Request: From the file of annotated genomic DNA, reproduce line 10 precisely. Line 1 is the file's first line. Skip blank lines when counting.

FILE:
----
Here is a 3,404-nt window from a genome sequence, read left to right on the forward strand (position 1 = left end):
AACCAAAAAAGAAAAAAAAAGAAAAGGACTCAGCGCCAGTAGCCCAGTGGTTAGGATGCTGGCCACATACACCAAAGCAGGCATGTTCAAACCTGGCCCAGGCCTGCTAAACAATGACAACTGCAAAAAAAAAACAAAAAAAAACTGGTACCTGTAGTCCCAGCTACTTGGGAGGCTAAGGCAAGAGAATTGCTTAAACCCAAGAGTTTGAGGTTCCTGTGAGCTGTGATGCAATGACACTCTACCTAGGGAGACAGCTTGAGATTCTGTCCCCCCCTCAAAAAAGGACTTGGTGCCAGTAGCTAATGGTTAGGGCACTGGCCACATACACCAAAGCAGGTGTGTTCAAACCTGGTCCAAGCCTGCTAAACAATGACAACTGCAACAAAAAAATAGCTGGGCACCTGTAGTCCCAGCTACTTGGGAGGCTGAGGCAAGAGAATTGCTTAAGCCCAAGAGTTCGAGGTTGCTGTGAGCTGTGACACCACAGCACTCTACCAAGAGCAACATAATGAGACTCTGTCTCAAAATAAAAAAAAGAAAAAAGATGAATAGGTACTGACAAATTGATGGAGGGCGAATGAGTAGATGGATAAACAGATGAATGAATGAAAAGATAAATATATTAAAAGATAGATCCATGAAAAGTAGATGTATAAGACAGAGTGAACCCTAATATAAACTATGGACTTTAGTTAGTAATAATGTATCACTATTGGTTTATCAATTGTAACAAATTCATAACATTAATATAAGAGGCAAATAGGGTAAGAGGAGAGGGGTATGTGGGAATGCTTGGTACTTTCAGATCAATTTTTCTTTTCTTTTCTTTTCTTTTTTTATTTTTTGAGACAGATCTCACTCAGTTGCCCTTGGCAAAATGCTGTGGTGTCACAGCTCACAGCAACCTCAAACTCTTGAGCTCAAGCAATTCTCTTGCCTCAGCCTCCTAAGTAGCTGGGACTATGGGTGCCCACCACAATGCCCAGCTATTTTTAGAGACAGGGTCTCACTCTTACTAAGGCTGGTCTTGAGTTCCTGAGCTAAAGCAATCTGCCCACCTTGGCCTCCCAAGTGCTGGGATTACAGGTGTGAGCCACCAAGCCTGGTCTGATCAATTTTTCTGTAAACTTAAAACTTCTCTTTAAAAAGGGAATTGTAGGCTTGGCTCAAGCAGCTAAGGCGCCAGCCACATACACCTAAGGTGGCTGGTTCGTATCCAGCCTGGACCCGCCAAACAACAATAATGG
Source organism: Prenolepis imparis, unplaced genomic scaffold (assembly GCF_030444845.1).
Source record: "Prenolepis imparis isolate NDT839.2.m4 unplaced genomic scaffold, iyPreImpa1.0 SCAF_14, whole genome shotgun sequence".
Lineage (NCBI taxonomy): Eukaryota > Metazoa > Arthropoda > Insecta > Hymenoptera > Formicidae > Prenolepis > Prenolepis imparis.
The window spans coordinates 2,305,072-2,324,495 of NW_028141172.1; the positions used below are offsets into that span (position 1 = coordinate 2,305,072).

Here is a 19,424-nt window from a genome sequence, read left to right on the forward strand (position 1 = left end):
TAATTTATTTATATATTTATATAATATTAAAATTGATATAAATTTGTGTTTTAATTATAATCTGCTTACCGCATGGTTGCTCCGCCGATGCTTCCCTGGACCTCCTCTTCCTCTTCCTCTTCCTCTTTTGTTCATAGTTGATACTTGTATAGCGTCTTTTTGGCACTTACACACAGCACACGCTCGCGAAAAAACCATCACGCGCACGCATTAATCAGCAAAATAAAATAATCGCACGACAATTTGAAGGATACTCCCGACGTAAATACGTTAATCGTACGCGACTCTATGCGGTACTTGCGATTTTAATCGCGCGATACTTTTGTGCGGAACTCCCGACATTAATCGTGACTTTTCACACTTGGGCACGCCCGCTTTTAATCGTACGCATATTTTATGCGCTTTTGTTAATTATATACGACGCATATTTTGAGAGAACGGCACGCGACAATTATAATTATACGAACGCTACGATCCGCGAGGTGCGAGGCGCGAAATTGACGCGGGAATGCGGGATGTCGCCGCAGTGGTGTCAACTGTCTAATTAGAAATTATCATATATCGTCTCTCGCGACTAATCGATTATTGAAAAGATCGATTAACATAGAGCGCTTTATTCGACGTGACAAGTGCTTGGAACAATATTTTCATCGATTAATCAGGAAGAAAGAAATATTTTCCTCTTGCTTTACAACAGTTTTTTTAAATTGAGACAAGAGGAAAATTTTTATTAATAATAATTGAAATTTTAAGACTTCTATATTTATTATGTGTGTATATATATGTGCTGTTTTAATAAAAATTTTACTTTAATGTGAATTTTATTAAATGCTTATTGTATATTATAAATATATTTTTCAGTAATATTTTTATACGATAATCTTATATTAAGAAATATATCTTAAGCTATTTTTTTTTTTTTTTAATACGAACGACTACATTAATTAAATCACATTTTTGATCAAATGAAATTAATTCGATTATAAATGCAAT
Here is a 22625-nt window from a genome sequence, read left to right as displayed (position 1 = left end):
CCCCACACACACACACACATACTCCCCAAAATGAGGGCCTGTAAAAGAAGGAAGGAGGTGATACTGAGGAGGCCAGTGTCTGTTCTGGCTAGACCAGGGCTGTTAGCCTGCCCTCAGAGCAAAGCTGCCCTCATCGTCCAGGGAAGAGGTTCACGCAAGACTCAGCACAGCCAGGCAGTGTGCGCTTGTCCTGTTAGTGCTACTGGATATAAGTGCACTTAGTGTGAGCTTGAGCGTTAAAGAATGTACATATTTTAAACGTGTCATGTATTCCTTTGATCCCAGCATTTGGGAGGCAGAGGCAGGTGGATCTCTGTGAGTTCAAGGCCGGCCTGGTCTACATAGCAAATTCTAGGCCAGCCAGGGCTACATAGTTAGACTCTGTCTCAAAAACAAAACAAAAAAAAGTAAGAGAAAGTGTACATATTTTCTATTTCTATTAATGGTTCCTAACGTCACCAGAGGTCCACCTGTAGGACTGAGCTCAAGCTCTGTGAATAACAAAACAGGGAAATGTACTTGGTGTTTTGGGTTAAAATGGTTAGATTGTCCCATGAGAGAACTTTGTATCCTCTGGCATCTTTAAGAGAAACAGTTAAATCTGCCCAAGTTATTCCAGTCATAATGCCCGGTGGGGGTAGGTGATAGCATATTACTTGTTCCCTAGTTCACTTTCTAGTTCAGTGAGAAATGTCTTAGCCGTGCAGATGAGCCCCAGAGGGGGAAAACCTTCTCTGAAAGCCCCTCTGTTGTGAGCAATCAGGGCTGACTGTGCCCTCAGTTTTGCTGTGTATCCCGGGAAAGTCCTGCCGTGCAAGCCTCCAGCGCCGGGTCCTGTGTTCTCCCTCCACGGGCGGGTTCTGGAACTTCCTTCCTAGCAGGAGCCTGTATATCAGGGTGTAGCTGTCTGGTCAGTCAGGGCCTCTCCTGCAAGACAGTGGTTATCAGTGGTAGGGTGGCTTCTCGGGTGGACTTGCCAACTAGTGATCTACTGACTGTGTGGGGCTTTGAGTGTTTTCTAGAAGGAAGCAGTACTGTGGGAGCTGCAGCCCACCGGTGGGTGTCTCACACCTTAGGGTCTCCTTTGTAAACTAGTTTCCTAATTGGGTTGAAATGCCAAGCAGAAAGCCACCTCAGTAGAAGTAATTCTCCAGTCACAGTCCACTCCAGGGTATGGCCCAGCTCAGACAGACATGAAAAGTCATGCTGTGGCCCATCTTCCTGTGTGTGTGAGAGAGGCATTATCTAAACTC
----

CCCCACACACACACACACATACTCCCCAAAATGAGGGCCTGTAAAAGAAGGAAGGAGGTGATACTGAGGAGGCCAGTGTCTGTTCTGGCTAGACCAGGGCTGTTAGCCTGCCCTCAGAGCAAAGCTGCCCTCATCGTCCAGGGAAGAGGTTCACGCAAGACTCAGCACAGCCAGGCAGTGTGCGCTTGTCCTGTTAGTGCTACTGGATATAAGTGCACTTAGTGTGAGCTTGAGCGTTAAAGAATGTACATATTTTAAACGTGTCATGTATTCCTTTGATCCCAGCATTTGGGAGGCAGAGGCAGGTGGATCTCTGTGAGTTCAAGGCCGGCCTGGTCTACATAGCAAATTCTAGGCCAGCCAGGGCTACATAGTTAGACTCTGTCTCAAAAACAAAACAAAAAAAAGTAAGAGAAAGTGTACATATTTTCTATTTCTATTAATGGTTCCTAACGTCACCAGAGGTCCACCTGTAGGACTGAGCTCAAGCTCTGTGAATAACAAAACAGGGAAATGTACTTGGTGTTTTGGGTTAAAATGGTTAGATTGTCCCATGAGAGAACTTTGTATCCTCTGGCATCTTTAAGAGAAACAGTTAAATCTGCCCAAGTTATTCCAGTCATAATGCCCGGTGGGGGTAGGTGATAGCATATTACTTGTTCCCTAGTTCACTTTCTAGTTCAGTGAGAAATGTCTTAGCCGTGCAGATGAGCCCCAGAGGGGGAAAACCTTCTCTGAAAGCCCCTCTGTTGTGAGCAATCAGGGCTGACTGTGCCCTCAGTTTTGCTGTGTATCCCGGGAAAGTCCTGCCGTGCAAGCCTCCAGCGCCGGGTCCTGTGTTCTCCCTCCACGGGCGGGTTCTGGAACTTCCTTCCTAGCAGGAGCCTGTATATCAGGGTGTAGCTGTCTGGTCAGTCAGGGCCTCTCCTGCAAGACAGTGGTTATCAGTGGTAGGGTGGCTTCTCGGGTGGACTTGCCAACTAGTGATCTACTGACTGTGTGGGGCTTTGAGTGTTTTCTAGAAGGAAGCAGTACTGTGGGAGCTGCAGCCCACCGGTGGGTGTCTCACACCTTAGGGTCTCCTTTGTAAACTAGTTTCCTAATTGGGTTGAAATGCCAAGCAGAAAGCCACCTCAGTAGAAGTAATTCTCCAGTCACAGTCCACTCCAGGGTATGGCCCAGCTCAGACAGACATGAAAAGTCATGCTGTGGCCCATCTTCCTGTGTGTGTGAGAGAGGCATTATCTAAACTC